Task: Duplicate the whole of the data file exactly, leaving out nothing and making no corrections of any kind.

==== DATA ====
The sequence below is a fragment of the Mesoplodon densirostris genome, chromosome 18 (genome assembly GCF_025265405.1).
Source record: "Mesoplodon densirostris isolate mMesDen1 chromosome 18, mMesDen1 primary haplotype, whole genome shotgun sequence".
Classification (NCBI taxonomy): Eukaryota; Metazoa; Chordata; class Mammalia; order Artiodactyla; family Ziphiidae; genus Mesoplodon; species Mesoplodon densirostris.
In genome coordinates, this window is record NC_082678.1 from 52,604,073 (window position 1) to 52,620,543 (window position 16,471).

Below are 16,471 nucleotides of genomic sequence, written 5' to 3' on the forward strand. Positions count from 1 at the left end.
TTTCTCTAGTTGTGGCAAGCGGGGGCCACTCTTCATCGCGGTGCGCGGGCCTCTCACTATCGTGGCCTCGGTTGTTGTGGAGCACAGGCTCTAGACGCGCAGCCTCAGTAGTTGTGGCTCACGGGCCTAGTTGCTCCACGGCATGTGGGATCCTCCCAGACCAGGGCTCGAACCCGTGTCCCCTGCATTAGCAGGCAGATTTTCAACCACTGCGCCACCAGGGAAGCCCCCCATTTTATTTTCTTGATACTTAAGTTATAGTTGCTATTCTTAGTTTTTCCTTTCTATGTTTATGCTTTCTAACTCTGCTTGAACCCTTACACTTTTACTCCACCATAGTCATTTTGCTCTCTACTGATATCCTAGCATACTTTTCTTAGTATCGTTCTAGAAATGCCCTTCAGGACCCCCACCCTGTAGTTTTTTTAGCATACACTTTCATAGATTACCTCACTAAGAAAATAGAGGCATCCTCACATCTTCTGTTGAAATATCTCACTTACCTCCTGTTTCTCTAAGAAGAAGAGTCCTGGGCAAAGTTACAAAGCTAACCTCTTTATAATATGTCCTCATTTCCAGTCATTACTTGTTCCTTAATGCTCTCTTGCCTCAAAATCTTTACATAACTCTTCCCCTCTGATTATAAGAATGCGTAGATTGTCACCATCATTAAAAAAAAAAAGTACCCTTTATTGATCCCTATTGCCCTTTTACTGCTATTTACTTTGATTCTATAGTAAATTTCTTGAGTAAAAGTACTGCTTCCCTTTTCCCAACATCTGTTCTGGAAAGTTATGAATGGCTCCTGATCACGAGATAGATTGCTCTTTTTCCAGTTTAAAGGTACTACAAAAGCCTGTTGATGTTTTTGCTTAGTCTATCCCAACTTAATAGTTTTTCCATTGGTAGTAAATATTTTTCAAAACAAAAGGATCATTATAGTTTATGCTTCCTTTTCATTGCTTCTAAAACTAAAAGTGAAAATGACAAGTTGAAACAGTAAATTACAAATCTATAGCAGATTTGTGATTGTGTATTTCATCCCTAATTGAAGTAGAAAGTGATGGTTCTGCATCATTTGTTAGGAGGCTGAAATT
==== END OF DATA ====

The sequence below is a fragment of the Mesoplodon densirostris genome, chromosome 18 (genome assembly GCF_025265405.1).
Source record: "Mesoplodon densirostris isolate mMesDen1 chromosome 18, mMesDen1 primary haplotype, whole genome shotgun sequence".
Classification (NCBI taxonomy): Eukaryota; Metazoa; Chordata; class Mammalia; order Artiodactyla; family Ziphiidae; genus Mesoplodon; species Mesoplodon densirostris.
In genome coordinates, this window is record NC_082678.1 from 52,604,073 (window position 1) to 52,620,543 (window position 16,471).

Below are 16,471 nucleotides of genomic sequence, written 5' to 3' on the forward strand. Positions count from 1 at the left end.
TTTCTCTAGTTGTGGCAAGCGGGGGCCACTCTTCATCGCGGTGCGCGGGCCTCTCACTATCGTGGCCTCGGTTGTTGTGGAGCACAGGCTCTAGACGCGCAGCCTCAGTAGTTGTGGCTCACGGGCCTAGTTGCTCCACGGCATGTGGGATCCTCCCAGACCAGGGCTCGAACCCGTGTCCCCTGCATTAGCAGGCAGATTTTCAACCACTGCGCCACCAGGGAAGCCCCCCATTTTATTTTCTTGATACTTAAGTTATAGTTGCTATTCTTAGTTTTTCCTTTCTATGTTTATGCTTTCTAACTCTGCTTGAACCCTTACACTTTTACTCCACCATAGTCATTTTGCTCTCTACTGATATCCTAGCATACTTTTCTTAGTATCGTTCTAGAAATGCCCTTCAGGACCCCCACCCTGTAGTTTTTTTAGCATACACTTTCATAGATTACCTCACTAAGAAAATAGAGGCATCCTCACATCTTCTGTTGAAATATCTCACTTACCTCCTGTTTCTCTAAGAAGAAGAGTCCTGGGCAAAGTTACAAAGCTAACCTCTTTATAATATGTCCTCATTTCCAGTCATTACTTGTTCCTTAATGCTCTCTTGCCTCAAAATCTTTACATAACTCTTCCCCTCTGATTATAAGAATGCGTAGATTGTCACCATCATTAAAAAAAAAAAGTACCCTTTATTGATCCCTATTGCCCTTTTACTGCTATTTACTTTGATTCTATAGTAAATTTCTTGAGTAAAAGTACTGCTTCCCTTTTCCCAACATCTGTTCTGGAAAGTTATGAATGGCTCCTGATCACGAGATAGATTGCTCTTTTTCCAGTTTAAAGGTACTACAAAAGCCTGTTGATGTTTTTGCTTAGTCTATCCCAACTTAATAGTTTTTCCATTGGTAGTAAATATTTTTCAAAACAAAAGGATCATTATAGTTTATGCTTCCTTTTCATTGCTTCTAAAACTAAAAGTGAAAATGACAAGTTGAAACAGTAAATTACAAATCTATAGCAGATTTGTGATTGTGTATTTCATCCCTAATTGAAGTAGAAAGTGATGGTTCTGCATCATTTGTTAGGAGGCTGAAATT